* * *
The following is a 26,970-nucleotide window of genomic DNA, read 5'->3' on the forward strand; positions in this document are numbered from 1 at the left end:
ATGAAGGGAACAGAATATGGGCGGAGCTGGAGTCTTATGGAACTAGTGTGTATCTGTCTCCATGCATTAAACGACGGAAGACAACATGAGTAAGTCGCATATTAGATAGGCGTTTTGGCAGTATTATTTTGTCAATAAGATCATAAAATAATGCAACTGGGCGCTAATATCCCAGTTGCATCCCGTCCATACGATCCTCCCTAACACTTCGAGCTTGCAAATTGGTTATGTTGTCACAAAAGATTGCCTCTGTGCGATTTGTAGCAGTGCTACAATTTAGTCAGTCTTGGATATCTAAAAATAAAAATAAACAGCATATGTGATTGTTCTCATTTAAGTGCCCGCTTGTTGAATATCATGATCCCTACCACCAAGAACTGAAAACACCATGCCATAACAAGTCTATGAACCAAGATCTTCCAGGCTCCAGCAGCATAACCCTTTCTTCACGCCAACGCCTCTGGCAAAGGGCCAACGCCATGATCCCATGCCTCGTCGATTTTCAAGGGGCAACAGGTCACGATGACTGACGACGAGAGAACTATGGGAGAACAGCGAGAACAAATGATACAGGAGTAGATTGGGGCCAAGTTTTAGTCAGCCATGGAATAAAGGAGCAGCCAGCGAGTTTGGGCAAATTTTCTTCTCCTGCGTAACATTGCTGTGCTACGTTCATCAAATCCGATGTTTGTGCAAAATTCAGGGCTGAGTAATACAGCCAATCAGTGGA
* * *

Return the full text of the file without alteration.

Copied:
The following is a 26,970-nucleotide window of genomic DNA, read 5'->3' on the forward strand; positions in this document are numbered from 1 at the left end:
ATGAAGGGAACAGAATATGGGCGGAGCTGGAGTCTTATGGAACTAGTGTGTATCTGTCTCCATGCATTAAACGACGGAAGACAACATGAGTAAGTCGCATATTAGATAGGCGTTTTGGCAGTATTATTTTGTCAATAAGATCATAAAATAATGCAACTGGGCGCTAATATCCCAGTTGCATCCCGTCCATACGATCCTCCCTAACACTTCGAGCTTGCAAATTGGTTATGTTGTCACAAAAGATTGCCTCTGTGCGATTTGTAGCAGTGCTACAATTTAGTCAGTCTTGGATATCTAAAAATAAAAATAAACAGCATATGTGATTGTTCTCATTTAAGTGCCCGCTTGTTGAATATCATGATCCCTACCACCAAGAACTGAAAACACCATGCCATAACAAGTCTATGAACCAAGATCTTCCAGGCTCCAGCAGCATAACCCTTTCTTCACGCCAACGCCTCTGGCAAAGGGCCAACGCCATGATCCCATGCCTCGTCGATTTTCAAGGGGCAACAGGTCACGATGACTGACGACGAGAGAACTATGGGAGAACAGCGAGAACAAATGATACAGGAGTAGATTGGGGCCAAGTTTTAGTCAGCCATGGAATAAAGGAGCAGCCAGCGAGTTTGGGCAAATTTTCTTCTCCTGCGTAACATTGCTGTGCTACGTTCATCAAATCCGATGTTTGTGCAAAATTCAGGGCTGAGTAATACAGCCAATCAGTGGA